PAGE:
Tuesday, January 23, 2007

In the Taj

I woke up and realised I'd forgotten to mention, in my India travelogue piece from last week, a minor triumph in the Taj Hotel, Bombay, after a meal in the Japanese restaurant:

Bibi had gone to the bathroom, so I lingered near the reception. A little bored, I went to the internal phone and picked it up. 'Can I speak to Mr. Singh please?' I began. 'Which room number Sir?' the receptionist promptly replied. 'Hmmm, I'm not sure. I think he said it was 350.' 'I'm sorry Sir, but we don't have a room number 350. Please, may I suggest you call him to confirm he is staying here?' I felt a blank ahead of me. I put the phone down. I need to practise the subtle art of fabrication more often. I often fantasize about creating grand fictional existences for myself when we meeting people on planes and trains, but end up copping out with predictable truthhoods.

I walked away from the phone. A hugely tall man came sauntering down the corridor and picked up the phone I had just been using. His torso was massively long and wide. He wore a houndstooth sports jacket. I marvelled at his size. I tried to listen in on his conversation, but his voice was too baritone and quiet. Bibi appeared down the corridor. Just then, the tall man hooked up the phone and turned. I felt a hint of recognition, my brain scrambling through an invisible image directory. I turned to smile at Bibi and asked him how much taller he was than I - and then I walked close to him to allow her to compare. Just then, I found the name I was looking for. I turned and looked up into the guy's face: a long black face with greying hair. "You're Joel Garner. Wow! You're one of my heroes!" Joel smiled a sweet and slightly shy smile. I'm not sure he expected to be recognised in this place, so far from home. I noticed that there was a woman to his side, and an older man on the other side. I carried on my gushing, 'I remember watching you at Old Trafford, in the mid 1980s, with Malcolm Marshall and Michael Holding. Remember - the day you broke the English guy's arm with a bouncer?' I struggle to remember whose arm had been broken by the hurtling ball. 'Oh yes - you mean Trevor x?' (I can't remember the surname of the guy he mentioned). I didnt mean this guy. I shook his hand. Even though I am tall and have big hands, his hands were much bigger, completely enclosing mine. He smiled a broad smile, as did the man next to him. I noticed that his companion had a slightly expectant air. It was only afterwards that I realised it was Wes Hall - a glorious fast bowler before my time. I wish I'd known his face well enough to acknowledge him as well.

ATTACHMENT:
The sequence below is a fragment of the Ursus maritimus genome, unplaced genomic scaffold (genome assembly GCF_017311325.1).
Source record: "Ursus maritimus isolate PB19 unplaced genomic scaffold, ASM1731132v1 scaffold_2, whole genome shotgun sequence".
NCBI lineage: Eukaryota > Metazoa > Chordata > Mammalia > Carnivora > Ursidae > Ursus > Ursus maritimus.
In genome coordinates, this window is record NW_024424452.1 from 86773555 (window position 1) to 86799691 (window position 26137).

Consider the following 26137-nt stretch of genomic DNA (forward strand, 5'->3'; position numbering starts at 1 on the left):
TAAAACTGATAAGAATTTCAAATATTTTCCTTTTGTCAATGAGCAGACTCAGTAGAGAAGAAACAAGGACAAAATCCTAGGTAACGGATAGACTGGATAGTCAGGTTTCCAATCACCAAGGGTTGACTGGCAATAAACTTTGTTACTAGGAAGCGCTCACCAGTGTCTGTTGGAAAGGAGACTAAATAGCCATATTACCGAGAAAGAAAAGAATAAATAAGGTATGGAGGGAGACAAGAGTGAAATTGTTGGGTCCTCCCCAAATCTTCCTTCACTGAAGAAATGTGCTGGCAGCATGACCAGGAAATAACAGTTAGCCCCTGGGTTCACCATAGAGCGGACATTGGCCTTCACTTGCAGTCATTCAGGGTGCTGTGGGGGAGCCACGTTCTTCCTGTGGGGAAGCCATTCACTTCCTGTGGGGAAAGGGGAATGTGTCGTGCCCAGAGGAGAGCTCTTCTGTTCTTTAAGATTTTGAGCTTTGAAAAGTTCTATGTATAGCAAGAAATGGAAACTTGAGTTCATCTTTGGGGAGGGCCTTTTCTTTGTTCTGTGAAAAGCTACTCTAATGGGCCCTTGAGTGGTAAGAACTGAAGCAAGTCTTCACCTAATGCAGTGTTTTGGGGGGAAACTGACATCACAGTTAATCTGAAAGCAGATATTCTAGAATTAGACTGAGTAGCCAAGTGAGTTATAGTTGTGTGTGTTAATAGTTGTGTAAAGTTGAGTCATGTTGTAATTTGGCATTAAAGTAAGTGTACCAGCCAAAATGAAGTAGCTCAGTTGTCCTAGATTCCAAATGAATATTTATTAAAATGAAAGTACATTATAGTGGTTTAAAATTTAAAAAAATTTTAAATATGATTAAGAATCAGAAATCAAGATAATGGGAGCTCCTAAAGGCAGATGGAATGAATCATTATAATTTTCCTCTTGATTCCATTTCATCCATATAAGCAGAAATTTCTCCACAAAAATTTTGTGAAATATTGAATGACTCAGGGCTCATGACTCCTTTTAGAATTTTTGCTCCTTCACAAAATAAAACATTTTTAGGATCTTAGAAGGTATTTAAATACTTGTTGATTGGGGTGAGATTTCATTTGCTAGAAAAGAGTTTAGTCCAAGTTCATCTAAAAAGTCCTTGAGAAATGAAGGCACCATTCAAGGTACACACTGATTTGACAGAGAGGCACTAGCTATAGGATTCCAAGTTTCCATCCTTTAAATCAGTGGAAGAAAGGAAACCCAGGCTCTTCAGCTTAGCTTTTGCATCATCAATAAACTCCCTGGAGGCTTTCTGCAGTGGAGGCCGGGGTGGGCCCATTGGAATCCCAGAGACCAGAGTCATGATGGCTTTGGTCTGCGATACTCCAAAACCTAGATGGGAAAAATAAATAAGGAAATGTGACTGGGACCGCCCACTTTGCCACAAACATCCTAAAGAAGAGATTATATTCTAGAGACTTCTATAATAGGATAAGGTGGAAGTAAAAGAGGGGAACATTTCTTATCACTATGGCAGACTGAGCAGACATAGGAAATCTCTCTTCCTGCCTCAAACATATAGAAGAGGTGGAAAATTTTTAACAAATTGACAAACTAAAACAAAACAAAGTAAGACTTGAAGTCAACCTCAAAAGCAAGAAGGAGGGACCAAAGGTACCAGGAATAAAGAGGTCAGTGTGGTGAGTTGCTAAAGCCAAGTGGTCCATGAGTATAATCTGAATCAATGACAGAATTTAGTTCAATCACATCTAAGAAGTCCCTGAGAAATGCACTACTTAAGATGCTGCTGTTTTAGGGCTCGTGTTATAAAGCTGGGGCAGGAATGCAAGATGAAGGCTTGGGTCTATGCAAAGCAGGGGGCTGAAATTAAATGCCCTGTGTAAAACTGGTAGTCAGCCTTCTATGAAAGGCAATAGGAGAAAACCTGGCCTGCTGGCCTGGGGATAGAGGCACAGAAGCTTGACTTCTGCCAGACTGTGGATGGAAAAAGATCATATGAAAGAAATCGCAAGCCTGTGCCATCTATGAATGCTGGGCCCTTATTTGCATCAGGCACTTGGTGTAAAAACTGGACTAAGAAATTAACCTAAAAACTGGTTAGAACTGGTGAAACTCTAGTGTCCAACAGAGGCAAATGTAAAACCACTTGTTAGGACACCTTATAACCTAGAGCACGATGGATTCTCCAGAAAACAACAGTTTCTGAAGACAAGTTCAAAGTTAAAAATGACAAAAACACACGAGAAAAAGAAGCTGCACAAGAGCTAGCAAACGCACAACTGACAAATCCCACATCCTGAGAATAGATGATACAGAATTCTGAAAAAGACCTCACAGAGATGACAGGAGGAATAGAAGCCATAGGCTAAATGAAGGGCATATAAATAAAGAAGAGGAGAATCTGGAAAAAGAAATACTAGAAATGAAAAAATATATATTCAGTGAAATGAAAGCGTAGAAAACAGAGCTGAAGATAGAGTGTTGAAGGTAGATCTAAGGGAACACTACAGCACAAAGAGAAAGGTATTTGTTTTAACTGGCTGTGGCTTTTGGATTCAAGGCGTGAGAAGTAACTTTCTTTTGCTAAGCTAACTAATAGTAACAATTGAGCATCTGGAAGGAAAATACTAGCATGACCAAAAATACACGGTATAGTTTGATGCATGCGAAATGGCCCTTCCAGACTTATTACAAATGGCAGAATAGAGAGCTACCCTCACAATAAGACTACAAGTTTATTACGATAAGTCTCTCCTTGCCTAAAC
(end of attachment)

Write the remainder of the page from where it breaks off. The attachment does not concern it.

Malcolm Marshall, Joel Garner, Michael Holding. Three of the greatest fast bowlers of all time, playing in the same team at the same time in the 1980's. We sat there, that sunny Manchester day, a family picnic at a test-match, surrounded by West Indian fans blowing trumpets, ringing bells, banging drums and singing. At one point, Michael Holding came to field near us. The crowd began singing spontaneously, 'Michael row the boat ashore, hallelujah!' in a lulling powerful refrain. After a few choruses, Michael, with his back to us, mimicked the rowing of a boat, bringing the crowd into a roar of approval. There was something about Michael Holding - his balletic grace as he ran up to bowl - an effortless balance of energy. And then the release - the lightening speed of the ball (almost too fast for the eye) as it flew towards the batsman. And then there was Joel, 6' 10" and fast, developing perhaps the steepest bounce in the history of cricket. There was an advert on tv at the time, with the camera at stump level as Joel came up to bowl. It was a ferocious, frightening sight, to have this huge body, seemingly too large and too close, hurtle a hard projectile of leather towards you at over 90mph. England didn't stand a chance. It is every cricket lovers dream that the West Indies team will rise again, and a new Malcolm Marshall, a new Michael Holding and a new Joel Garner will be found...


Anonymous,  6:03 pm  

Maybe, maybe, just maybe the upcoming world cup would see a resurrection of the West Indian team...

Anonymous,  6:14 am  

lovely post. i have the same fantasys about making up all sorts of exciting lies to tell the people beside me on the plane, but I can never quite get up the gumption to do it.

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